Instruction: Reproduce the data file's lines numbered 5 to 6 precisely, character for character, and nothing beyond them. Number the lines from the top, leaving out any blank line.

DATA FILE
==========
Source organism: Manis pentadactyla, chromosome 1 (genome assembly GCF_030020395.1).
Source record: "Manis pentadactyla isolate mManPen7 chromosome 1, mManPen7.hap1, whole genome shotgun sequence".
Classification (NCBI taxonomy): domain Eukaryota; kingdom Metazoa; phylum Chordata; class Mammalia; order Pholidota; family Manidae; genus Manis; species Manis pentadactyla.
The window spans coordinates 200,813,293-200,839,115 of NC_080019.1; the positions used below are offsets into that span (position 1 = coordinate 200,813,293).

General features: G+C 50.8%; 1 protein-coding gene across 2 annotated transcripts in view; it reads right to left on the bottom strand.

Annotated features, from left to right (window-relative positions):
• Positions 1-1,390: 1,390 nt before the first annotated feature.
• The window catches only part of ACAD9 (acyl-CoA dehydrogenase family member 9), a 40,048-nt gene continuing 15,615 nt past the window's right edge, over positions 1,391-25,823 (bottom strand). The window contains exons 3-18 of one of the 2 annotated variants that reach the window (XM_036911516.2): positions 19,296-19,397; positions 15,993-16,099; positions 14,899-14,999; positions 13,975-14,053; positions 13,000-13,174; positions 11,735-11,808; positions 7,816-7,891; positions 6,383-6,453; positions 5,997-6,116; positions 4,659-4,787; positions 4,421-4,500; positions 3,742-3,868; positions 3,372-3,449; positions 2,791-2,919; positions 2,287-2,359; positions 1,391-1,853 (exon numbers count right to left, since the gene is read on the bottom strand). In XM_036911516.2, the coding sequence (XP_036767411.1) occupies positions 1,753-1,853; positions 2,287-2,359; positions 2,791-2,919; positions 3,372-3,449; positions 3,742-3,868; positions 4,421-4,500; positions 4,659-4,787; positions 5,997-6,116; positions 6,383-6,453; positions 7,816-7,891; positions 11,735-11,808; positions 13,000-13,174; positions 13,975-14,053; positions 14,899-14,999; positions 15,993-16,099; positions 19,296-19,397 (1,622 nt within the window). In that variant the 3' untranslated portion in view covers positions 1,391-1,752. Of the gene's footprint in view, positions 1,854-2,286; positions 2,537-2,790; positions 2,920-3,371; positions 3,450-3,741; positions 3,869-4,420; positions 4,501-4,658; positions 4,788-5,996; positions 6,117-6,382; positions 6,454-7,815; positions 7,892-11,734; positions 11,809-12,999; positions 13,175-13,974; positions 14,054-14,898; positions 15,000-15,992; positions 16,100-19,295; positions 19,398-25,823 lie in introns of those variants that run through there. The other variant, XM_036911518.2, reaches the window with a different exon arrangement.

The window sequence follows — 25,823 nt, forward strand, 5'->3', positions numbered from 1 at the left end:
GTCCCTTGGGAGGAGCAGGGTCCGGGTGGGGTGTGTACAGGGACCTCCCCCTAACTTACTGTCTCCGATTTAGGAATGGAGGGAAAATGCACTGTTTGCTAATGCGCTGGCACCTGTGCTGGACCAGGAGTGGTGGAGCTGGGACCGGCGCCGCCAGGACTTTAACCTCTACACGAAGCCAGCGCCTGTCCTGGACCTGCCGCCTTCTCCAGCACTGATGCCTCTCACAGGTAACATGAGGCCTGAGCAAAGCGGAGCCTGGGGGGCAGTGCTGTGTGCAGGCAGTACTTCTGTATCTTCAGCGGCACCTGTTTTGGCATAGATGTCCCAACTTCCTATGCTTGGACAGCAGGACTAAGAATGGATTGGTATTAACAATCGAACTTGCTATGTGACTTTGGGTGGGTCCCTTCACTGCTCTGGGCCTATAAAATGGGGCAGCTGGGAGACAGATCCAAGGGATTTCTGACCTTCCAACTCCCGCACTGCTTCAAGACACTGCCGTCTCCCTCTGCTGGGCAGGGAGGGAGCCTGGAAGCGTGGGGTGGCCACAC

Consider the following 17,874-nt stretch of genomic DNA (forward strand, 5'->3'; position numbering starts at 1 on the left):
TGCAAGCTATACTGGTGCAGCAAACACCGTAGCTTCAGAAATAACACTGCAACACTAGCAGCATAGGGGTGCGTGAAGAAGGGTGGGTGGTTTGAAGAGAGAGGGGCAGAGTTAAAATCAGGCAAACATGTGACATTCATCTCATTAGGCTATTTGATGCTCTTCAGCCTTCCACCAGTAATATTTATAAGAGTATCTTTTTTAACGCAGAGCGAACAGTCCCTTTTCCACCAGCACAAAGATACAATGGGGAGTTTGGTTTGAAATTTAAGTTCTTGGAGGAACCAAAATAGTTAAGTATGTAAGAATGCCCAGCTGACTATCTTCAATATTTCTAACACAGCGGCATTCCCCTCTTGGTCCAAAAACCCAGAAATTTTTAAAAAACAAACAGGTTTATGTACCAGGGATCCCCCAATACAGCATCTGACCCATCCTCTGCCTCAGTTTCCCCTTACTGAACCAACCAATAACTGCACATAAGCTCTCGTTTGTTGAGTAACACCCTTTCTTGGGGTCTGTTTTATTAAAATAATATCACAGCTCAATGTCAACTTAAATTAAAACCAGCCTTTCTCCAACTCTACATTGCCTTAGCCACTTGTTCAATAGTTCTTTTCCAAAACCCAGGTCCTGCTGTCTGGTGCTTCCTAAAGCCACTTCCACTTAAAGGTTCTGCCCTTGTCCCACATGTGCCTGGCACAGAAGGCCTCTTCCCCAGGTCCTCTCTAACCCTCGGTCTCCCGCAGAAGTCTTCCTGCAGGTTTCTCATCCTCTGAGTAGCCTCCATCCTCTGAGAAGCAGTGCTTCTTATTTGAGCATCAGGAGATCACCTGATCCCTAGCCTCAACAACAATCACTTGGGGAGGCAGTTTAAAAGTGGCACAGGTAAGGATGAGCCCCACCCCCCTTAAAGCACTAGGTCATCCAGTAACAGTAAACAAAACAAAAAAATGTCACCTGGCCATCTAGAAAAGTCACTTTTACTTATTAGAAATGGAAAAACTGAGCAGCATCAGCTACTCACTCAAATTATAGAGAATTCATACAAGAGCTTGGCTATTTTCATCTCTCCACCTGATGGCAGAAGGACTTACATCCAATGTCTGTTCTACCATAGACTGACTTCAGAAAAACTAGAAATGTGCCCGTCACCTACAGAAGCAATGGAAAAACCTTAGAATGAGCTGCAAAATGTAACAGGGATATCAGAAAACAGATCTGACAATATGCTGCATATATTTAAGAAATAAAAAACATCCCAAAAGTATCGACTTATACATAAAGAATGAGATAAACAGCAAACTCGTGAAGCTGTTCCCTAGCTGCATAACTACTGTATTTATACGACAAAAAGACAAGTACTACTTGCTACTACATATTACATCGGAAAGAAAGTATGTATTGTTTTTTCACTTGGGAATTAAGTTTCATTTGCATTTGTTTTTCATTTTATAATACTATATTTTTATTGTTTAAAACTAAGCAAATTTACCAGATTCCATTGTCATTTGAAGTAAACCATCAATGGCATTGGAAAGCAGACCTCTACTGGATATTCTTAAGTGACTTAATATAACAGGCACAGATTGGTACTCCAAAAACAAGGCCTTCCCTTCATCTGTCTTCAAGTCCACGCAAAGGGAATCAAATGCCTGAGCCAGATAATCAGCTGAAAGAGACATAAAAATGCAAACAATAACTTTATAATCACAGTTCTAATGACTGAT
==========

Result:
General features: G+C 50.8%; 1 protein-coding gene across 2 annotated transcripts in view; it reads right to left on the bottom strand.

Annotated features, from left to right (window-relative positions):